What does Biden’s win mean for Brexit?

Lisa O'Carroll Brexit correspondent
·3-min read

A Joe Biden victory will have “big consequences for Brexit”, those close to the talks on the EU side have said, forcing the UK to think again over its approach to Northern Ireland and threat to disapply the withdrawal agreement.

Chris Coons, a close friend of Biden and a potential US secretary of state, told the BBC that Biden will want to “reimagine” the US’s transatlantic policy, the special relationship with the UK and its relationship with the EU, damaged by Donald Trump.

On Northern Ireland, he warned: “I would expect to be concerned about making sure that the Good Friday accords are respected and protected and that the ways in which the UK EU terms are negotiated doesn’t put at risk the stability of the border terms in Northern Ireland”.

There is speculation that Biden’s first visit to Europe could be to Brussels and not London, Berlin or Paris, a clear sign that that the US wants to rebuild its relationship with Europe and repair the damage wrought by Trump in Nato, which is headquartered in Brussels, and through trade wars with Germany.

And there will be a reset in the approach of the US on trade talks with the UK. Biden was Barack Obama’s vice-president who warned the UK would be at the back of the queue over Brexit. But he has more recently made his views clear – warning that if the UK government opts for no deal and in doing so carries out its threat to override parts of the the withdrawal agreement signed in January relating to the Northern Ireland protocol, there will be no trade deal with the UK.

In September, he said the Good Friday agreement, which ended decades of bloody conflict in the region, cannot be “a casualty of Brexit”. “Any trade deal between the US and UK must be contingent upon respect for the agreement and preventing the return of a hard border. Period,” he said.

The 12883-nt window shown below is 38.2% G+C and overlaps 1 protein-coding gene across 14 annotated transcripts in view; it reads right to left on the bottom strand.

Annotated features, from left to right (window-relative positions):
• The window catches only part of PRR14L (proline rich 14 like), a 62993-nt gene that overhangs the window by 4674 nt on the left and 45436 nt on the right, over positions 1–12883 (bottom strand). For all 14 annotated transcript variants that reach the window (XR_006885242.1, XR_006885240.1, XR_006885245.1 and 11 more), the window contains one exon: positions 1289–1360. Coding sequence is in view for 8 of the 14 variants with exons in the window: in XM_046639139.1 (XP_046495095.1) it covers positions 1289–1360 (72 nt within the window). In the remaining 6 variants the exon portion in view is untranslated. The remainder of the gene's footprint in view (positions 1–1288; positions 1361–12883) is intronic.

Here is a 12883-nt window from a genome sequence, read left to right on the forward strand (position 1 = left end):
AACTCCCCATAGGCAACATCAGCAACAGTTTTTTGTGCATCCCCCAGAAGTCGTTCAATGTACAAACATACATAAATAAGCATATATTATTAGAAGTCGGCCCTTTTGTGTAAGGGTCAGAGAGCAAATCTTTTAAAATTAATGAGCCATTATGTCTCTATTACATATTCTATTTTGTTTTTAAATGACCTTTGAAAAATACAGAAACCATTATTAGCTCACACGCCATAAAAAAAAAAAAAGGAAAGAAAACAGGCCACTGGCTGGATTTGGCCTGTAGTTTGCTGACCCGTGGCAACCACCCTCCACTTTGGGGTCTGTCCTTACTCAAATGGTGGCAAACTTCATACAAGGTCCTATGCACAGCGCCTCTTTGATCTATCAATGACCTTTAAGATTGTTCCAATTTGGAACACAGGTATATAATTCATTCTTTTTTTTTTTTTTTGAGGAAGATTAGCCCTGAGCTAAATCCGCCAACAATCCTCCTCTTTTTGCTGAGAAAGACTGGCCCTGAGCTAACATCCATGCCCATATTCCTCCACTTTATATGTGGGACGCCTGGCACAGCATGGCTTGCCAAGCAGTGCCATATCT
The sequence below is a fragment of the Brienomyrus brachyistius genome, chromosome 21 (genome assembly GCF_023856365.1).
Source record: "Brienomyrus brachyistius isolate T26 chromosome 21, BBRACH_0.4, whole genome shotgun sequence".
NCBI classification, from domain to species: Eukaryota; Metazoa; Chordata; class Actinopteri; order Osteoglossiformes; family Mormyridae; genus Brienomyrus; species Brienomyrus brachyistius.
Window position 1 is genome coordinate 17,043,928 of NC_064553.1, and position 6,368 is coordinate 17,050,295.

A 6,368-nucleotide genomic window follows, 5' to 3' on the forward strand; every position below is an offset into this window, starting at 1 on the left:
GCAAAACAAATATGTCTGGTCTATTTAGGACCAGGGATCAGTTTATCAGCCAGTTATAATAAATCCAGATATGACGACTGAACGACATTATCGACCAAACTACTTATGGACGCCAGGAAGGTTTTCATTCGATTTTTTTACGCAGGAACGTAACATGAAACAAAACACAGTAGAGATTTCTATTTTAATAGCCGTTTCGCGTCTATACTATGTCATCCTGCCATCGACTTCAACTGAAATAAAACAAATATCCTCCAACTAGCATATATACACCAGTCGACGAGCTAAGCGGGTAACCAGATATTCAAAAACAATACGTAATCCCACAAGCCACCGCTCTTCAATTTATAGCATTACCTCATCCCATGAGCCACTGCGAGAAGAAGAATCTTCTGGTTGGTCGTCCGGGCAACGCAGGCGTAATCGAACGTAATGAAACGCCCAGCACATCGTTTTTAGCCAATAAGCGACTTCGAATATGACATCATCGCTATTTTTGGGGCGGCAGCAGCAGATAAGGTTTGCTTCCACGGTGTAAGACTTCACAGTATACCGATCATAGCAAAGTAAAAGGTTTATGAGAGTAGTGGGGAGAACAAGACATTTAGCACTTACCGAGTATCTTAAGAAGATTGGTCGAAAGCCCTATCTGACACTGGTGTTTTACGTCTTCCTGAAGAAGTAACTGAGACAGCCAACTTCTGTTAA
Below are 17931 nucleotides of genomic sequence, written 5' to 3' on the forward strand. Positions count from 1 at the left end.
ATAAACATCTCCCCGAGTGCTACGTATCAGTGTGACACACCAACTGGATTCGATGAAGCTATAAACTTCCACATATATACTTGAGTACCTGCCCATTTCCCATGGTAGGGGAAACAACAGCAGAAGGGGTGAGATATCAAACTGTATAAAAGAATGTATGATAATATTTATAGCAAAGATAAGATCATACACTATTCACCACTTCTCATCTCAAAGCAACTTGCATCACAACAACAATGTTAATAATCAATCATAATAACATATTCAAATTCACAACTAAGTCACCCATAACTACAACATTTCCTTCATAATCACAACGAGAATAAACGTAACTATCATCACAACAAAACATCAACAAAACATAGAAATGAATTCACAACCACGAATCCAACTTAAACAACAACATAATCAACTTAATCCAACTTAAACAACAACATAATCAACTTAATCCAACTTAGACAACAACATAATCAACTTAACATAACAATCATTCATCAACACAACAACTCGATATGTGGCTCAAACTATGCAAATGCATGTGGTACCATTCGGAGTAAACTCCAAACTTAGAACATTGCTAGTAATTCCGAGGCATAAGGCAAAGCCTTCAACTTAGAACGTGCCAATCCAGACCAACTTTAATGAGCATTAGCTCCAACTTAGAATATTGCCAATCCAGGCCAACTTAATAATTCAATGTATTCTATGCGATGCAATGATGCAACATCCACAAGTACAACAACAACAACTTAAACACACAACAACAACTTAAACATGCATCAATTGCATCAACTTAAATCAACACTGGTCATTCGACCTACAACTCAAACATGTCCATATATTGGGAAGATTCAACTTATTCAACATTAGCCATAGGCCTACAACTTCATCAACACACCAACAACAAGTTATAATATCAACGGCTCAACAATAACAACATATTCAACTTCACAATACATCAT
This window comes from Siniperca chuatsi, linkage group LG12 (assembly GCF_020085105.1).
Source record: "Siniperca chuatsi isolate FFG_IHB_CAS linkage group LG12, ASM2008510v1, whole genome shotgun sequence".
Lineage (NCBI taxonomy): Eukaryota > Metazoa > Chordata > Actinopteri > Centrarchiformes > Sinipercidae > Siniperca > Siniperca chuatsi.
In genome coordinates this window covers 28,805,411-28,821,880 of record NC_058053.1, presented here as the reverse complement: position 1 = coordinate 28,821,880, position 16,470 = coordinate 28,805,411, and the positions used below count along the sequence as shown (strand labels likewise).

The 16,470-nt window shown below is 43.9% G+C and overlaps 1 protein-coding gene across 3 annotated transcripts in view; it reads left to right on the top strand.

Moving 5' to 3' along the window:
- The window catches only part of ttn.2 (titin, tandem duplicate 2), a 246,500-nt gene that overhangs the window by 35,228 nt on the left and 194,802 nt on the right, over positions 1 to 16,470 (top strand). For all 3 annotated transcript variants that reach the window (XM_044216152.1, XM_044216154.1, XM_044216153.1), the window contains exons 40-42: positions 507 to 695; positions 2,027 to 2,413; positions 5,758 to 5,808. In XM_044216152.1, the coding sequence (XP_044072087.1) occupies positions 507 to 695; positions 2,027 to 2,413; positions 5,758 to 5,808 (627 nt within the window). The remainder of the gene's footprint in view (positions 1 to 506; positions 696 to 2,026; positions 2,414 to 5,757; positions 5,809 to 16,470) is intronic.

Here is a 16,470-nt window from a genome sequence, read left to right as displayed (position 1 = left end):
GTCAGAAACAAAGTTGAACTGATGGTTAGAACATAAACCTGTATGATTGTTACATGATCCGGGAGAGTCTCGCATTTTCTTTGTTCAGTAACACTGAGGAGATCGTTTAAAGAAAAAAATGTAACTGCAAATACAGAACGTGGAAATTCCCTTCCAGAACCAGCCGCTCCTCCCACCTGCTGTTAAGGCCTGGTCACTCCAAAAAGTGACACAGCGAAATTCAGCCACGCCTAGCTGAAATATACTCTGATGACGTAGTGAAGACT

His views on the internal market bill will not, however, translate into a total reset for US-UK trade talks.

Georgie Wright, of the Institute for Government, says that if anything, Brexit will spur on the US to strike a trade deal with the UK as it could be a means of prizing open the door again for a trade deal with the EU.

Those on the EU side say both the US and Brussels have huge teams of negotiators and would have the capacity to run multiple talks.

“Trade is not top of the US agenda at the moment. After four years of the ‘America first’ doctrine, the Republicans don’t want any more trade deals, and the Democrats aren’t too hot on them either,” said Wright.

“It is hard to see how Biden would get a trade deal through Congress and a Republican Senate. But, it does see one advantage to a trade deal with the UK – and that is the possibility of gaining a foothold in Europe which could use as a way of extracting more more access from the EU. The thinking goes ‘if the UK, which has similar standards, accepts our goods – why can’t the EU market?’”she said.

Anthony Gardner, a former American ambassador to the EU, recently told an audience in Germany that while Brexit was bad, Biden valued the trans-Atlantic relationship with Europe and with the UK.

“Here’s a dramatic difference: Donald Trump has only believed that the US-UK link was important, he was a cheerleader for Brexit. Joe Biden believes that the triangle of relationships, US-UK, UK-EU, US and EU, all have to work together, and you will see statements to that effect,” said Gardner.